The first issue of Lynne’s new quarterly e-book series is now available for iPad, Kindle and Nook. It’s called Eating In with Lynne Rossetto Kasper, and it’s $3.99.
The southern food master explains his Key 3 recipes to Lynne:
I’m going to fly into the face of some people’s opinions — I’m going to produce a batter with lots of crust. People say, “Oh, this is all bread. You can’t taste anything but the crust.” I fry chicken that way, too. People see crust as sort of a mine field to get around on the way to the food.
The art is final.Pre-orders are available. A Summertime Grilling Guide from The Splendid Table will start shipping June 1. Donate now at the $7/month level and we’ll set one aside for you.
Tea expert Bill Waddington is on the show this weekend, and he brings a 20-pound log of compressed tea into the studio. It’s from western China, where it was used as travel currency on The Silk Road.
He also reclassifies tea into these five categories: black, Oolong, green, white and dark. Puerh, formerly considered the fifth category, is now a sub-sub-category of dark tea. Here’s an extended interview:
Fashion designer, Project Runway judge and self-taught cook Issac Mizrahi carefully chooses his three essential recipes. He goes simple and versatile with tomato sauce, chocolate souffle and his family vinaigrette.
Now, a little tiny secret: I always do just a little pinch of sugar. That’s cheating, I think, because you’re supposed to be able to get the proportions right. But this corrects that. Like, I always find lemon really hard to work with, because I always end up just tasting the lemon. Whenever I leave the sugar out, I go, “Oh, that’s bitter,” or, “That’s too lemony,” or, “That’s too much vinegar,” or something’s wrong with it. And the minute I add that magic — a little teeny dram of sugar, it really does a trick. It’s funny.
Soy sauce tasting with Lynne Rossetto Kasper
For an upcoming taste-test segment, we presented Lynne five soy sauces with masked labels.
All the useful, practical information about the products can wait until the radio piece airs. For the sake of this video, just enjoy a random string of reactions.
As a companion to The Splendid Table’s Thanksgiving call-in show, Turkey Confidential, we made a Twitter robot to answer common questions. Here’s how @Lynnebot, the cyborg version of Lynne Rossetto Kasper, did.
Fewer than 48 hours remain. Count down to Thanksgiving with The Splendid Table’s to-do timeline.
If you’re still stuck on Thursday morning, give Lynne a call on Turkey Confidential.
Why to shop at a butcher
The first step for those interested in expanding their meat buying options, says Rossetto Kasper, is to become familiar with the parts of the animal. A basic understanding of animal anatomy will not only will make it easier to talk to the butcher, but will also help you know how to use the meat.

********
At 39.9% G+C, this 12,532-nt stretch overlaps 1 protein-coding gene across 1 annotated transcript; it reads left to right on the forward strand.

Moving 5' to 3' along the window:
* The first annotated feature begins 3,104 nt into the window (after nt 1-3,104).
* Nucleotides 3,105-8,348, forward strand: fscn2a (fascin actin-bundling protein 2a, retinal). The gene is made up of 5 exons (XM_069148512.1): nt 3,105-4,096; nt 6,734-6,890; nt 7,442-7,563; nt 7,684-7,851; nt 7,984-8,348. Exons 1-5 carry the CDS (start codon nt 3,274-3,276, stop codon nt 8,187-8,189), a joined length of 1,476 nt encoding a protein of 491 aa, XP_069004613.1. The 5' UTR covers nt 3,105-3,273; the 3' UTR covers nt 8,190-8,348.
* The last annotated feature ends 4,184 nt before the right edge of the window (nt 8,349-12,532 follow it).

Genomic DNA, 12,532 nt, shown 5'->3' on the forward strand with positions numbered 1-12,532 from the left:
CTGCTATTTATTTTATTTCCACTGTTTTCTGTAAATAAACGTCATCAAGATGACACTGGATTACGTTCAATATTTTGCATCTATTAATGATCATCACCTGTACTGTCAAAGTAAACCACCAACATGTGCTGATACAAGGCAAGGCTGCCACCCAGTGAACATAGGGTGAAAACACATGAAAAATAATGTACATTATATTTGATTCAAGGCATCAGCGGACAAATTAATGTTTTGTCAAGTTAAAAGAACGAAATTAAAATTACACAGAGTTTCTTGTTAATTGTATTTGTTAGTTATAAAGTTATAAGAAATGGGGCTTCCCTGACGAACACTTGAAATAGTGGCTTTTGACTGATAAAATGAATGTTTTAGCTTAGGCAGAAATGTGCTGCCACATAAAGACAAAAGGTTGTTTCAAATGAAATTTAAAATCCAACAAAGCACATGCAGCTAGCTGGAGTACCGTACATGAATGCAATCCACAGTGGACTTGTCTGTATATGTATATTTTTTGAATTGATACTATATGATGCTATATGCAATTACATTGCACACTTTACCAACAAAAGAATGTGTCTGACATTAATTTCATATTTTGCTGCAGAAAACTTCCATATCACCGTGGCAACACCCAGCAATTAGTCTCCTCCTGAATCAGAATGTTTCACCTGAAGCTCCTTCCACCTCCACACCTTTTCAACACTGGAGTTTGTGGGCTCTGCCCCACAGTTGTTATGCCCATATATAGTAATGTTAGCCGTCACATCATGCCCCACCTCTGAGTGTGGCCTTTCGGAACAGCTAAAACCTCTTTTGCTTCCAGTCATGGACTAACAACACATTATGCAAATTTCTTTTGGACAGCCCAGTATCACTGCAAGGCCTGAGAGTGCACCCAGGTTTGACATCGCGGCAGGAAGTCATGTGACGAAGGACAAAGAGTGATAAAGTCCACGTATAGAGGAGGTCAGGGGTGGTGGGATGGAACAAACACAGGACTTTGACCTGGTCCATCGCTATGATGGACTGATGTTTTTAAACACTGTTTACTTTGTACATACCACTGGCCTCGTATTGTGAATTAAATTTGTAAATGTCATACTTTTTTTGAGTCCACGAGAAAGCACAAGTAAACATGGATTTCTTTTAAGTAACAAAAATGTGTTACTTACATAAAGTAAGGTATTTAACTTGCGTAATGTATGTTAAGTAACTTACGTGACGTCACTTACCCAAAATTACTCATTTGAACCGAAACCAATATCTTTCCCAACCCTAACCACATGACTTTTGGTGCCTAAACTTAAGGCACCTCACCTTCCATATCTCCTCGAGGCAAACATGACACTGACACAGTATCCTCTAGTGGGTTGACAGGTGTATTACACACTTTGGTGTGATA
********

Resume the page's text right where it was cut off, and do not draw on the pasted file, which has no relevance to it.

Over at Lynne Rossetto Kasper’s blog on The Huffington Post, she answers the question, “Why can’t I just use boiling water for green tea?”
Each type of tea is processed in different ways so each one brews best at different temperatures. With green tea, water hotter than about 170ºF. overwhelms its delicacy. Since with new ventures simple guides work best, here is what you need to know:
- Green teas: When the water starts to steam, it is around 170°. Steep this tea for 2 to 3 minutes.
- Oolong teas: When the water barely begins to bubble it is around 185°. Steep 2 to 3 minutes.
- Black teas: Have the water at a full boil. Steep the tea 4 to 6 minutes.
- Herbal teas: Same as green tea. Steep herbals for 3 to 4 minutes.
Every month, the contributors on our Chowhound discussion board about home cooking vote on a cookbook to spend a month making recipes from and discussing on a dedicated thread on the board. Anyone can join this collaborative cooking project called Cookbook of the Month—all they need to do is create a CHOW account to be able to post on the boards, and then get cooking!This month’s selection is The Splendid Table by Lynne Rossetto Kasper, host of the Splendid Table radio show. This book first came out in 1992 and won the James Beard Cookbook of the Year Award the following year for its excellent exploration of recipes from the northern Italian region of Emilia-Romagna.
The Splendid Table’s How to Eat Weekends, from Lynne Rossetto Kasper and Sally Swift, is available today.
In this new volume, Lynne and Sally celebrate the weekend—when the pressure is off, time becomes your ally, and you get to dig into cooking with a different mind-set. Here are 100 new recipes, a chapter devoted to international menus, and a trove of stories, quips and history that Splendid Table fans have come to love.
Author Barry Estabrook to Lynne Rossetto Kasper on commercial farming practices:
“In Florida, most tomatoes are grown in sand. I don’t mean sandy loam or sandy soil; I mean sand, which has no more nutrition in it than what you’d find on Daytona Beach. So everything has to be fed to them. … The official Florida government handbook for commercial tomato growers lists more than 110 pesticides, fungicides and herbicides that can be spread on a field of tomatoes over the course of the season. Some of them are the EPA’s most toxic chemicals. Category 1 acute toxins. It basically means that they can kill you.”
Estabrook’s segment begins at the 01:24 mark.